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Sustainability of Condo Living

urbandreamer

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^You assume today's suburban sprawl will continue forever. I am talking about a return to the SFH model of a century ago. You could call it new urbanism but I'd call it new suburbanism :D Think of the Annex as a suburb--it was in its day. That is the model for density I am proposing that is sustainable in the GTA. A mix of 4 storey walkups, a tight grid of streets and walkable commercial districts mixed with a variety of SFH styles--mostly semis and townhomes. If construction practises returned to those of a century ago using robotic construction techniques, 3D printing etc (a real possibility in the near future), hydrogen-powered vehicles (Toyota is launching a hydrogen-powered car next year) than yes, lowrise would be more sustainable.
 

Ex-Montreal Girl

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^You assume today's suburban sprawl will continue forever. I am talking about a return to the SFH model of a century ago. You could call it new urbanism but I'd call it new suburbanism :D Think of the Annex as a suburb--it was in its day. That is the model for density I am proposing that is sustainable in the GTA. A mix of 4 storey walkups, a tight grid of streets and walkable commercial districts mixed with a variety of SFH styles--mostly semis and townhomes. If construction practises returned to those of a century ago using robotic construction techniques, 3D printing etc (a real possibility in the near future), hydrogen-powered vehicles (Toyota is launching a hydrogen-powered car next year) than yes, lowrise would be more sustainable.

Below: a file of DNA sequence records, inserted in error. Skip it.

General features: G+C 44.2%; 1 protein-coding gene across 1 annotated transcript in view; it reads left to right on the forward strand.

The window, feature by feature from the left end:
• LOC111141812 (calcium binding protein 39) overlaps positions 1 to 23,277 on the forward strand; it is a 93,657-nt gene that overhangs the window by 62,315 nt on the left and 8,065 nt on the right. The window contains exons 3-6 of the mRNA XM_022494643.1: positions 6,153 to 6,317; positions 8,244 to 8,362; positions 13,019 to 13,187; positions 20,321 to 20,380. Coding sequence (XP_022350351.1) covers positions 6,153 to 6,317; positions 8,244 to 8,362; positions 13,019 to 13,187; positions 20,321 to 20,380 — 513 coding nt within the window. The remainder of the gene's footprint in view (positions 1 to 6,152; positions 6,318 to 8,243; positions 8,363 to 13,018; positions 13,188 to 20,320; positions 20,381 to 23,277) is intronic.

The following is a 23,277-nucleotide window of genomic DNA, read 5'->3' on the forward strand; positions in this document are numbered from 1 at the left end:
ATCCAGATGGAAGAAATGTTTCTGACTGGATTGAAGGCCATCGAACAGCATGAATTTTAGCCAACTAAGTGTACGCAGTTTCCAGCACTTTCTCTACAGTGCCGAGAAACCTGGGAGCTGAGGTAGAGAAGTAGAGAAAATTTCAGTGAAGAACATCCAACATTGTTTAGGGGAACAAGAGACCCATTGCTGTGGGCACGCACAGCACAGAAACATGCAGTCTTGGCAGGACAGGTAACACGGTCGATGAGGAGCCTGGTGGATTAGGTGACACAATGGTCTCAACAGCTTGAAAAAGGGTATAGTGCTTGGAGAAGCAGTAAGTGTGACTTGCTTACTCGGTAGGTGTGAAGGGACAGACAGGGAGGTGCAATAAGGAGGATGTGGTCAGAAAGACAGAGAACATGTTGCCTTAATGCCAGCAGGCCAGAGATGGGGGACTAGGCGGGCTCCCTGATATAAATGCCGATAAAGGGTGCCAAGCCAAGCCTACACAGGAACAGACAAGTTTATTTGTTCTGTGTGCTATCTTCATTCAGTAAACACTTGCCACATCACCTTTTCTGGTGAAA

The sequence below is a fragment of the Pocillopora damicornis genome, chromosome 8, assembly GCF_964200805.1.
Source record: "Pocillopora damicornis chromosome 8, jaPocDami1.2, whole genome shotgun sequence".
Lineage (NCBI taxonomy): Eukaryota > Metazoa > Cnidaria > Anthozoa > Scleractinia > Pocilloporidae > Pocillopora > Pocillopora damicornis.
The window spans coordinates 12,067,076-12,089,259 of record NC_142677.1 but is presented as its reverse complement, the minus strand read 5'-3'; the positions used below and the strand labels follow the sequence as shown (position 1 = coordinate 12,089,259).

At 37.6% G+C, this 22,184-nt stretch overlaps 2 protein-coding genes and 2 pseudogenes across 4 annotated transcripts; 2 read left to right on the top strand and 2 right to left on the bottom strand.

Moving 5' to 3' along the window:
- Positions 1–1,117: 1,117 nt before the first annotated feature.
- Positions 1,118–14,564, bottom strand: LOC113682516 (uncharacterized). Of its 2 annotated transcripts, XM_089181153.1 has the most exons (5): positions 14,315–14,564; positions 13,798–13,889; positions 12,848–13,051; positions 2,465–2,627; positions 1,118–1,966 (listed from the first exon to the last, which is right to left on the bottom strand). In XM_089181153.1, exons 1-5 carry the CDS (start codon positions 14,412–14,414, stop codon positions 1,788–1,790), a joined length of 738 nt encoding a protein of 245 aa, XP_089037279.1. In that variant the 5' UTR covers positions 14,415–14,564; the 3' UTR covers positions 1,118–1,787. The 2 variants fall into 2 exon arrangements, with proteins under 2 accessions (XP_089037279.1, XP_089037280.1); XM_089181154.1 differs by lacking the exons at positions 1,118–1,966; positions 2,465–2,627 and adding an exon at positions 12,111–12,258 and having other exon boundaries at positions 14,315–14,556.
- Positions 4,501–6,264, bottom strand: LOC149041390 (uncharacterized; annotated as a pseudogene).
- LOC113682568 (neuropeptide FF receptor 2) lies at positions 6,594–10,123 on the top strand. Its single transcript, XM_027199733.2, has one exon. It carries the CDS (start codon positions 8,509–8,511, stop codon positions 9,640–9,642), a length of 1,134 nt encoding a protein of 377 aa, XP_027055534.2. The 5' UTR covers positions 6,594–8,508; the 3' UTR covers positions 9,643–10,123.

If that were to happen, I could agree with you. I am from Montreal, as you can see, where people in the "older" parts of the city live in duplexes and triplexes and lowrises. We co-owned a 2000 SF duplex (we had the main floor and basement) with another couple above us who had 1000 sf, and we were attached to another duplex. We shared a small back garden and deck. It's the way it is in Montreal but, as the city expanded off the island, that became the single family house with pool-sized lot. (It is not so clear cut, but I am stating this for simplification.) Now, there is a move back to lowrises (condos) and attached towns, even in inner suburbs like Ville St-Laurent. St-Henri, below downtown Montreal, is also redeveloping that way, on old port and industrial lands with duplexes and triplexes that blend in with the older buildings.

But, for some reason, and I have seen this repeatedly on this forum, there is a rejection of this concept in Toronto.
 

AKS

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^You assume today's suburban sprawl will continue forever. I am talking about a return to the SFH model of a century ago. You could call it new urbanism but I'd call it new suburbanism :D Think of the Annex as a suburb--it was in its day. That is the model for density I am proposing that is sustainable in the GTA. A mix of 4 storey walkups, a tight grid of streets and walkable commercial districts mixed with a variety of SFH styles--mostly semis and townhomes. If construction practises returned to those of a century ago using robotic construction techniques, 3D printing etc (a real possibility in the near future), hydrogen-powered vehicles (Toyota is launching a hydrogen-powered car next year) than yes, lowrise would be more sustainable.
There are townhouses being built. Just not many nor downtown. You can't build all duplex and triplex everywhere. It's also not enough to sustain future growth. Also there are people who already own land in Toronto. They would have to be willing to sell their house to builders to build triplex or higher. Not many are willing to sell their SFH. And let's face it, population from a century ago was way less than it is today and in the future, there will be more population than now. We have to think about the future as well. I'm not saying every building built should be 30+ stories. But land is also getting expensive. I doubt builders will buy expensive land and only build a triplex or something low without attaching a tall tower onto it. There are many factors involved that prohibits low rise building. And even if Toyota makes hydrogen powered vehicles, so what? That doesn't relieve congestion if everyone drives a car. What about the by-products of making that car? And when it ages, the scrap that follows?